Monday, October 22, 2018
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Looking Back

Research for the sheer fun of it

Long before I accessed primary-source materials in the National Library, the National Archives, the National Historical Institute, and the UP Main Library, my first steps in Filipiniana were in Ateneo de Manila University’s Rizal Library and in Lopez Museum. The teachers who mattered, in retrospect, were all women: Doreen Fernandez, Soledad S. Reyes, Helen Tubangui, and Marlu Vilches, whose research into Philippine history and literature were an inspiration to me.

Ateneo had all the basic reference material. Tubangui gave an assignment I still give my students today: Open the index to the 55-volume compilation of historical documents by Emma Helen Blair and James Alexander Robertson to the letter that corresponds to the first letter of your surname, go over the topics that interest you, and write a short paper on your research. Even before I went to the library I was already thinking of engaging research topics: Ocampo, Olongapo, Oraa, Orangutan, and Orgy. I was disappointed that the last topic was not represented in the index.

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Fernandez related, with a wicked smile, how she terrorized her graduate students with the question: In which play does Shakespeare use the word “love” the most often? Her students scrambled for the plays, began counting, and gave up, only to be told that the answer can be found in less than a minute if you leafed through the Concordance to Shakespeare. My term paper for Fernandez was on the cult following of Maria Leonora Theresa, a doll that movie fans fantasized as the daughter of then matinee idols Nora Aunor and Tirso Cruz III. The librarian at the Filipiniana serials was extremely helpful because I was the only one who had requested all the 1960s and 1970s movie magazines. She also confessed to being a “Noranian.”

Reyes’ research into komiks was formidable, but I wanted to impress her by writing on something I presumed she didn’t know much about. This required more than Ateneo’s resources, so Lopez Museum in Pasay City was marked out, and not just for library research; I had also wanted to catch a glimpse of the historian Renato Constantino who was working there.

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Alas, Constantino had long retired from Lopez Museum when I first visited, but that first visit was not to be the last. After seeing one floor of paintings by Juan Luna and another floor filled with paintings and drawings by Felix Resurreccion Hidalgo, I went into the library to see manuscripts and memorabilia of Rizal, and a selection of rare 17th-century books published in the Philippines. It was love at first sight.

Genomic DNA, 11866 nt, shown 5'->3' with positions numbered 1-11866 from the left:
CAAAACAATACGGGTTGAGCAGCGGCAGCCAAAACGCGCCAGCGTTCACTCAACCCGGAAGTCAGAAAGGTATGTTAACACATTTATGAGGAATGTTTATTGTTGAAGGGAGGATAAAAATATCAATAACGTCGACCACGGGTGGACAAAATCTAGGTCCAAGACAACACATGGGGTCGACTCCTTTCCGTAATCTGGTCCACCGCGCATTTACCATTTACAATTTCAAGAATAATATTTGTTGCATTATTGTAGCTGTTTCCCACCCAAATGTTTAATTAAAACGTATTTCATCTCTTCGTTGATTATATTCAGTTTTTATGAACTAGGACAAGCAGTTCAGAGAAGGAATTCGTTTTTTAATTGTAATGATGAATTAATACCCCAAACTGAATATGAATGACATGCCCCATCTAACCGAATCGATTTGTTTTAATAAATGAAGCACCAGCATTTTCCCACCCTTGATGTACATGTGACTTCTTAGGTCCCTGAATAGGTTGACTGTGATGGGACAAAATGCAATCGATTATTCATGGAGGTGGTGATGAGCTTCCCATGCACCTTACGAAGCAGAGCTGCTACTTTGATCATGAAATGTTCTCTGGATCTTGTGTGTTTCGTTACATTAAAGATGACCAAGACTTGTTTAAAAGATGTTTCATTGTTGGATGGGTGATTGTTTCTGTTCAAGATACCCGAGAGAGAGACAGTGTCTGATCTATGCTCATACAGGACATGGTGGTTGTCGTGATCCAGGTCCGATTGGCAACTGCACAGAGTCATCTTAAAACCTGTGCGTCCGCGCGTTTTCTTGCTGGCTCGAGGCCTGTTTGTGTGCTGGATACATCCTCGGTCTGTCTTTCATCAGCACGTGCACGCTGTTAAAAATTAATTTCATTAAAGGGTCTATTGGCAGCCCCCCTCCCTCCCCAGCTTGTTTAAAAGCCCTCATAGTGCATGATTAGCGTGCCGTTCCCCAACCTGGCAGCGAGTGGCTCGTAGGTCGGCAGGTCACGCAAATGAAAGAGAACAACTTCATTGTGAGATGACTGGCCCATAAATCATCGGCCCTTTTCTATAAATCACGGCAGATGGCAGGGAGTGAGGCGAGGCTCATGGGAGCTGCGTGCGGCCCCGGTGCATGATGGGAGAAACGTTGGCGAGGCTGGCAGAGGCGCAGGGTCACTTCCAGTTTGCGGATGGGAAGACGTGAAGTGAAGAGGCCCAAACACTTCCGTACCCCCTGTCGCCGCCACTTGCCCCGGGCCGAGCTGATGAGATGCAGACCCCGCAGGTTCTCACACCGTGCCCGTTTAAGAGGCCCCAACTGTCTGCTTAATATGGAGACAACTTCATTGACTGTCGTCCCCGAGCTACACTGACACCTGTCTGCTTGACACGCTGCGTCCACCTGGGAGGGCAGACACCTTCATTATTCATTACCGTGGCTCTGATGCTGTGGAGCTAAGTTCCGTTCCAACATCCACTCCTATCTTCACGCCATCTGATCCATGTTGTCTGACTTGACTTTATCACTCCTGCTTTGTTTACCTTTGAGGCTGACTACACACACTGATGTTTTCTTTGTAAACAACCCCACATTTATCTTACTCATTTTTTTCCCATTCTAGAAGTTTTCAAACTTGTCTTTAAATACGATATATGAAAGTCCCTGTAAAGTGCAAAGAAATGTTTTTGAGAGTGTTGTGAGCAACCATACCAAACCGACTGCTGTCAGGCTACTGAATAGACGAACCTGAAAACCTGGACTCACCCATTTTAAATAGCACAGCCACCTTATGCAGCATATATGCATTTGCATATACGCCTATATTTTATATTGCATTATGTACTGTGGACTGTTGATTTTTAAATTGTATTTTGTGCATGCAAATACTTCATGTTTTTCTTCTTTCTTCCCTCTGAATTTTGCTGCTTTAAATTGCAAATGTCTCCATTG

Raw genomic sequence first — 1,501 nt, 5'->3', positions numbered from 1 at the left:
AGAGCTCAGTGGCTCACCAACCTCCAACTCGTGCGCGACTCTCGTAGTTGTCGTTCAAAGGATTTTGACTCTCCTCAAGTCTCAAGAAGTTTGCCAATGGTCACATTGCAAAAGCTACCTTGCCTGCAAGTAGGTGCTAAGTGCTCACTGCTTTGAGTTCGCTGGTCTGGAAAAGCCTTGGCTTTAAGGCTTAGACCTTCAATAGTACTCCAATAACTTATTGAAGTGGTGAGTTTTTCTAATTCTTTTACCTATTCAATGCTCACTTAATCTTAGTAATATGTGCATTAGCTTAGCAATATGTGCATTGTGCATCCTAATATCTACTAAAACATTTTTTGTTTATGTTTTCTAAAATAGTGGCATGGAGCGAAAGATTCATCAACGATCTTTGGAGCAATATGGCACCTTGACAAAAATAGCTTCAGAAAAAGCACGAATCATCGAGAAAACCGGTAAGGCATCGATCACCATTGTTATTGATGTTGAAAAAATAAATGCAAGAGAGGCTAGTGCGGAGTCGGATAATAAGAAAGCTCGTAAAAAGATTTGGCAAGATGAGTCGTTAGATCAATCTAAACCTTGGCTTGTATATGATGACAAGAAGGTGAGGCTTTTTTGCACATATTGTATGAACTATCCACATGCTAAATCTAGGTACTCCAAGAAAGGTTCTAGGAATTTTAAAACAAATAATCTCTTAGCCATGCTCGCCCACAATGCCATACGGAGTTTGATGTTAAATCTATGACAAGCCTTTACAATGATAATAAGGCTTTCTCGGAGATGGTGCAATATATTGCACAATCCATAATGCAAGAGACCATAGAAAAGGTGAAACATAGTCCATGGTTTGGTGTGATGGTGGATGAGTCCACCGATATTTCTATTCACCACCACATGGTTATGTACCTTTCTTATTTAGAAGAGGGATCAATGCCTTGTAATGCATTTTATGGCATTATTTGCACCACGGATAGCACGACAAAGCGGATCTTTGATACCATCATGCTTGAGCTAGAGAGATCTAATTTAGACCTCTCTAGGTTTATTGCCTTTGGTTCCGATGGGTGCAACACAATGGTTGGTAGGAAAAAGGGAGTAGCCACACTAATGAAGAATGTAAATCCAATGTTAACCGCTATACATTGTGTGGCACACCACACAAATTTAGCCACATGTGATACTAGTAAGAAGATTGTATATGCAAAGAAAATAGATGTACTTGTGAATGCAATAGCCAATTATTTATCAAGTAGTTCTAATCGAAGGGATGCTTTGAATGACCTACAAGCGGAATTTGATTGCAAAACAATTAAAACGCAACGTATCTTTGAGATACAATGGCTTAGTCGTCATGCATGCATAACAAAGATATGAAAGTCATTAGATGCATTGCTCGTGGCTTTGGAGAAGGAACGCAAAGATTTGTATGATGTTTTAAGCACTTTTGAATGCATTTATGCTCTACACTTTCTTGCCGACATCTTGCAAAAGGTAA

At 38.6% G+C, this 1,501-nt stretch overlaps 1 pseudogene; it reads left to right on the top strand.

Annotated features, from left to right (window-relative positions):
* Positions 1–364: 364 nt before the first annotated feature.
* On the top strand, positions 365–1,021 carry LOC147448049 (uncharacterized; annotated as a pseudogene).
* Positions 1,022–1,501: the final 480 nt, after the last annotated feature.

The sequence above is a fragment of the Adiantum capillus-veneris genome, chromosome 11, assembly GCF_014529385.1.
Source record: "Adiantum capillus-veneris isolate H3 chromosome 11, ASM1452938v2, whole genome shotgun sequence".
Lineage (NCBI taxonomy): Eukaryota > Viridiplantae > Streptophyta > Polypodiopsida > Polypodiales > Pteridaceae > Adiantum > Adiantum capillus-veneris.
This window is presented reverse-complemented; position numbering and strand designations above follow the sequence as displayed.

My 37-year relationship with Lopez Museum began when I wrote a paper for Reyes on prewar satirical magazines: Lipang Kalabaw, Telembang, Pakakak, Buntut-Pague, Hagupit, Aruy!, Aray!, and many more. The covers, illustrations, spot drawings and even a serial comic strip were by many artists that included Jorge Pineda and Fernando and Pablo Amorsolo.

Vilches was into local history; like Fernandez who wrote on the Iloilo zarzuela, she had covered Leyte-Samar literature. Looking back, one realizes that academic specialization is really about learning more and more about less and less. For Vilches I wrote on Kapampangan folk tales because the topic was obscure and unknown to the professor, thus guaranteeing a good grade. On a more personal level, it was a way to touch base with the language and culture of my father, after my Tagalog mother forbade her children from learning Kapampangan, fearing that we would pick up the accent and mispronounce our p’s and q’s, or, as Shakespeare cheekily says in “Twelfth Night,” the “c’s, u’s and t’s.”

Literature on the topic was scant, but an essay led to a life-changing interview with E. Aguilar Cruz, who introduced me to research, not only for school and a grade, but also for the sheer fun of it.

My students who grew up with Yahoo and Google think my training was absolutely prehistoric, but much of the sources for my columns and lectures are not available on the internet. Sometimes one does have to go to a library to open a physical book. It pays to visit a museum to see the Spoliarium up close, rather than view an online photo with inaccurate color. A visit to an archive is rewarding, not just for the content of a document, but also for the other things you can deduce from a manuscript.

Comments are welcome at aocampo@ateneo.edu

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TAGS: history and literature, National Library, Tubangui
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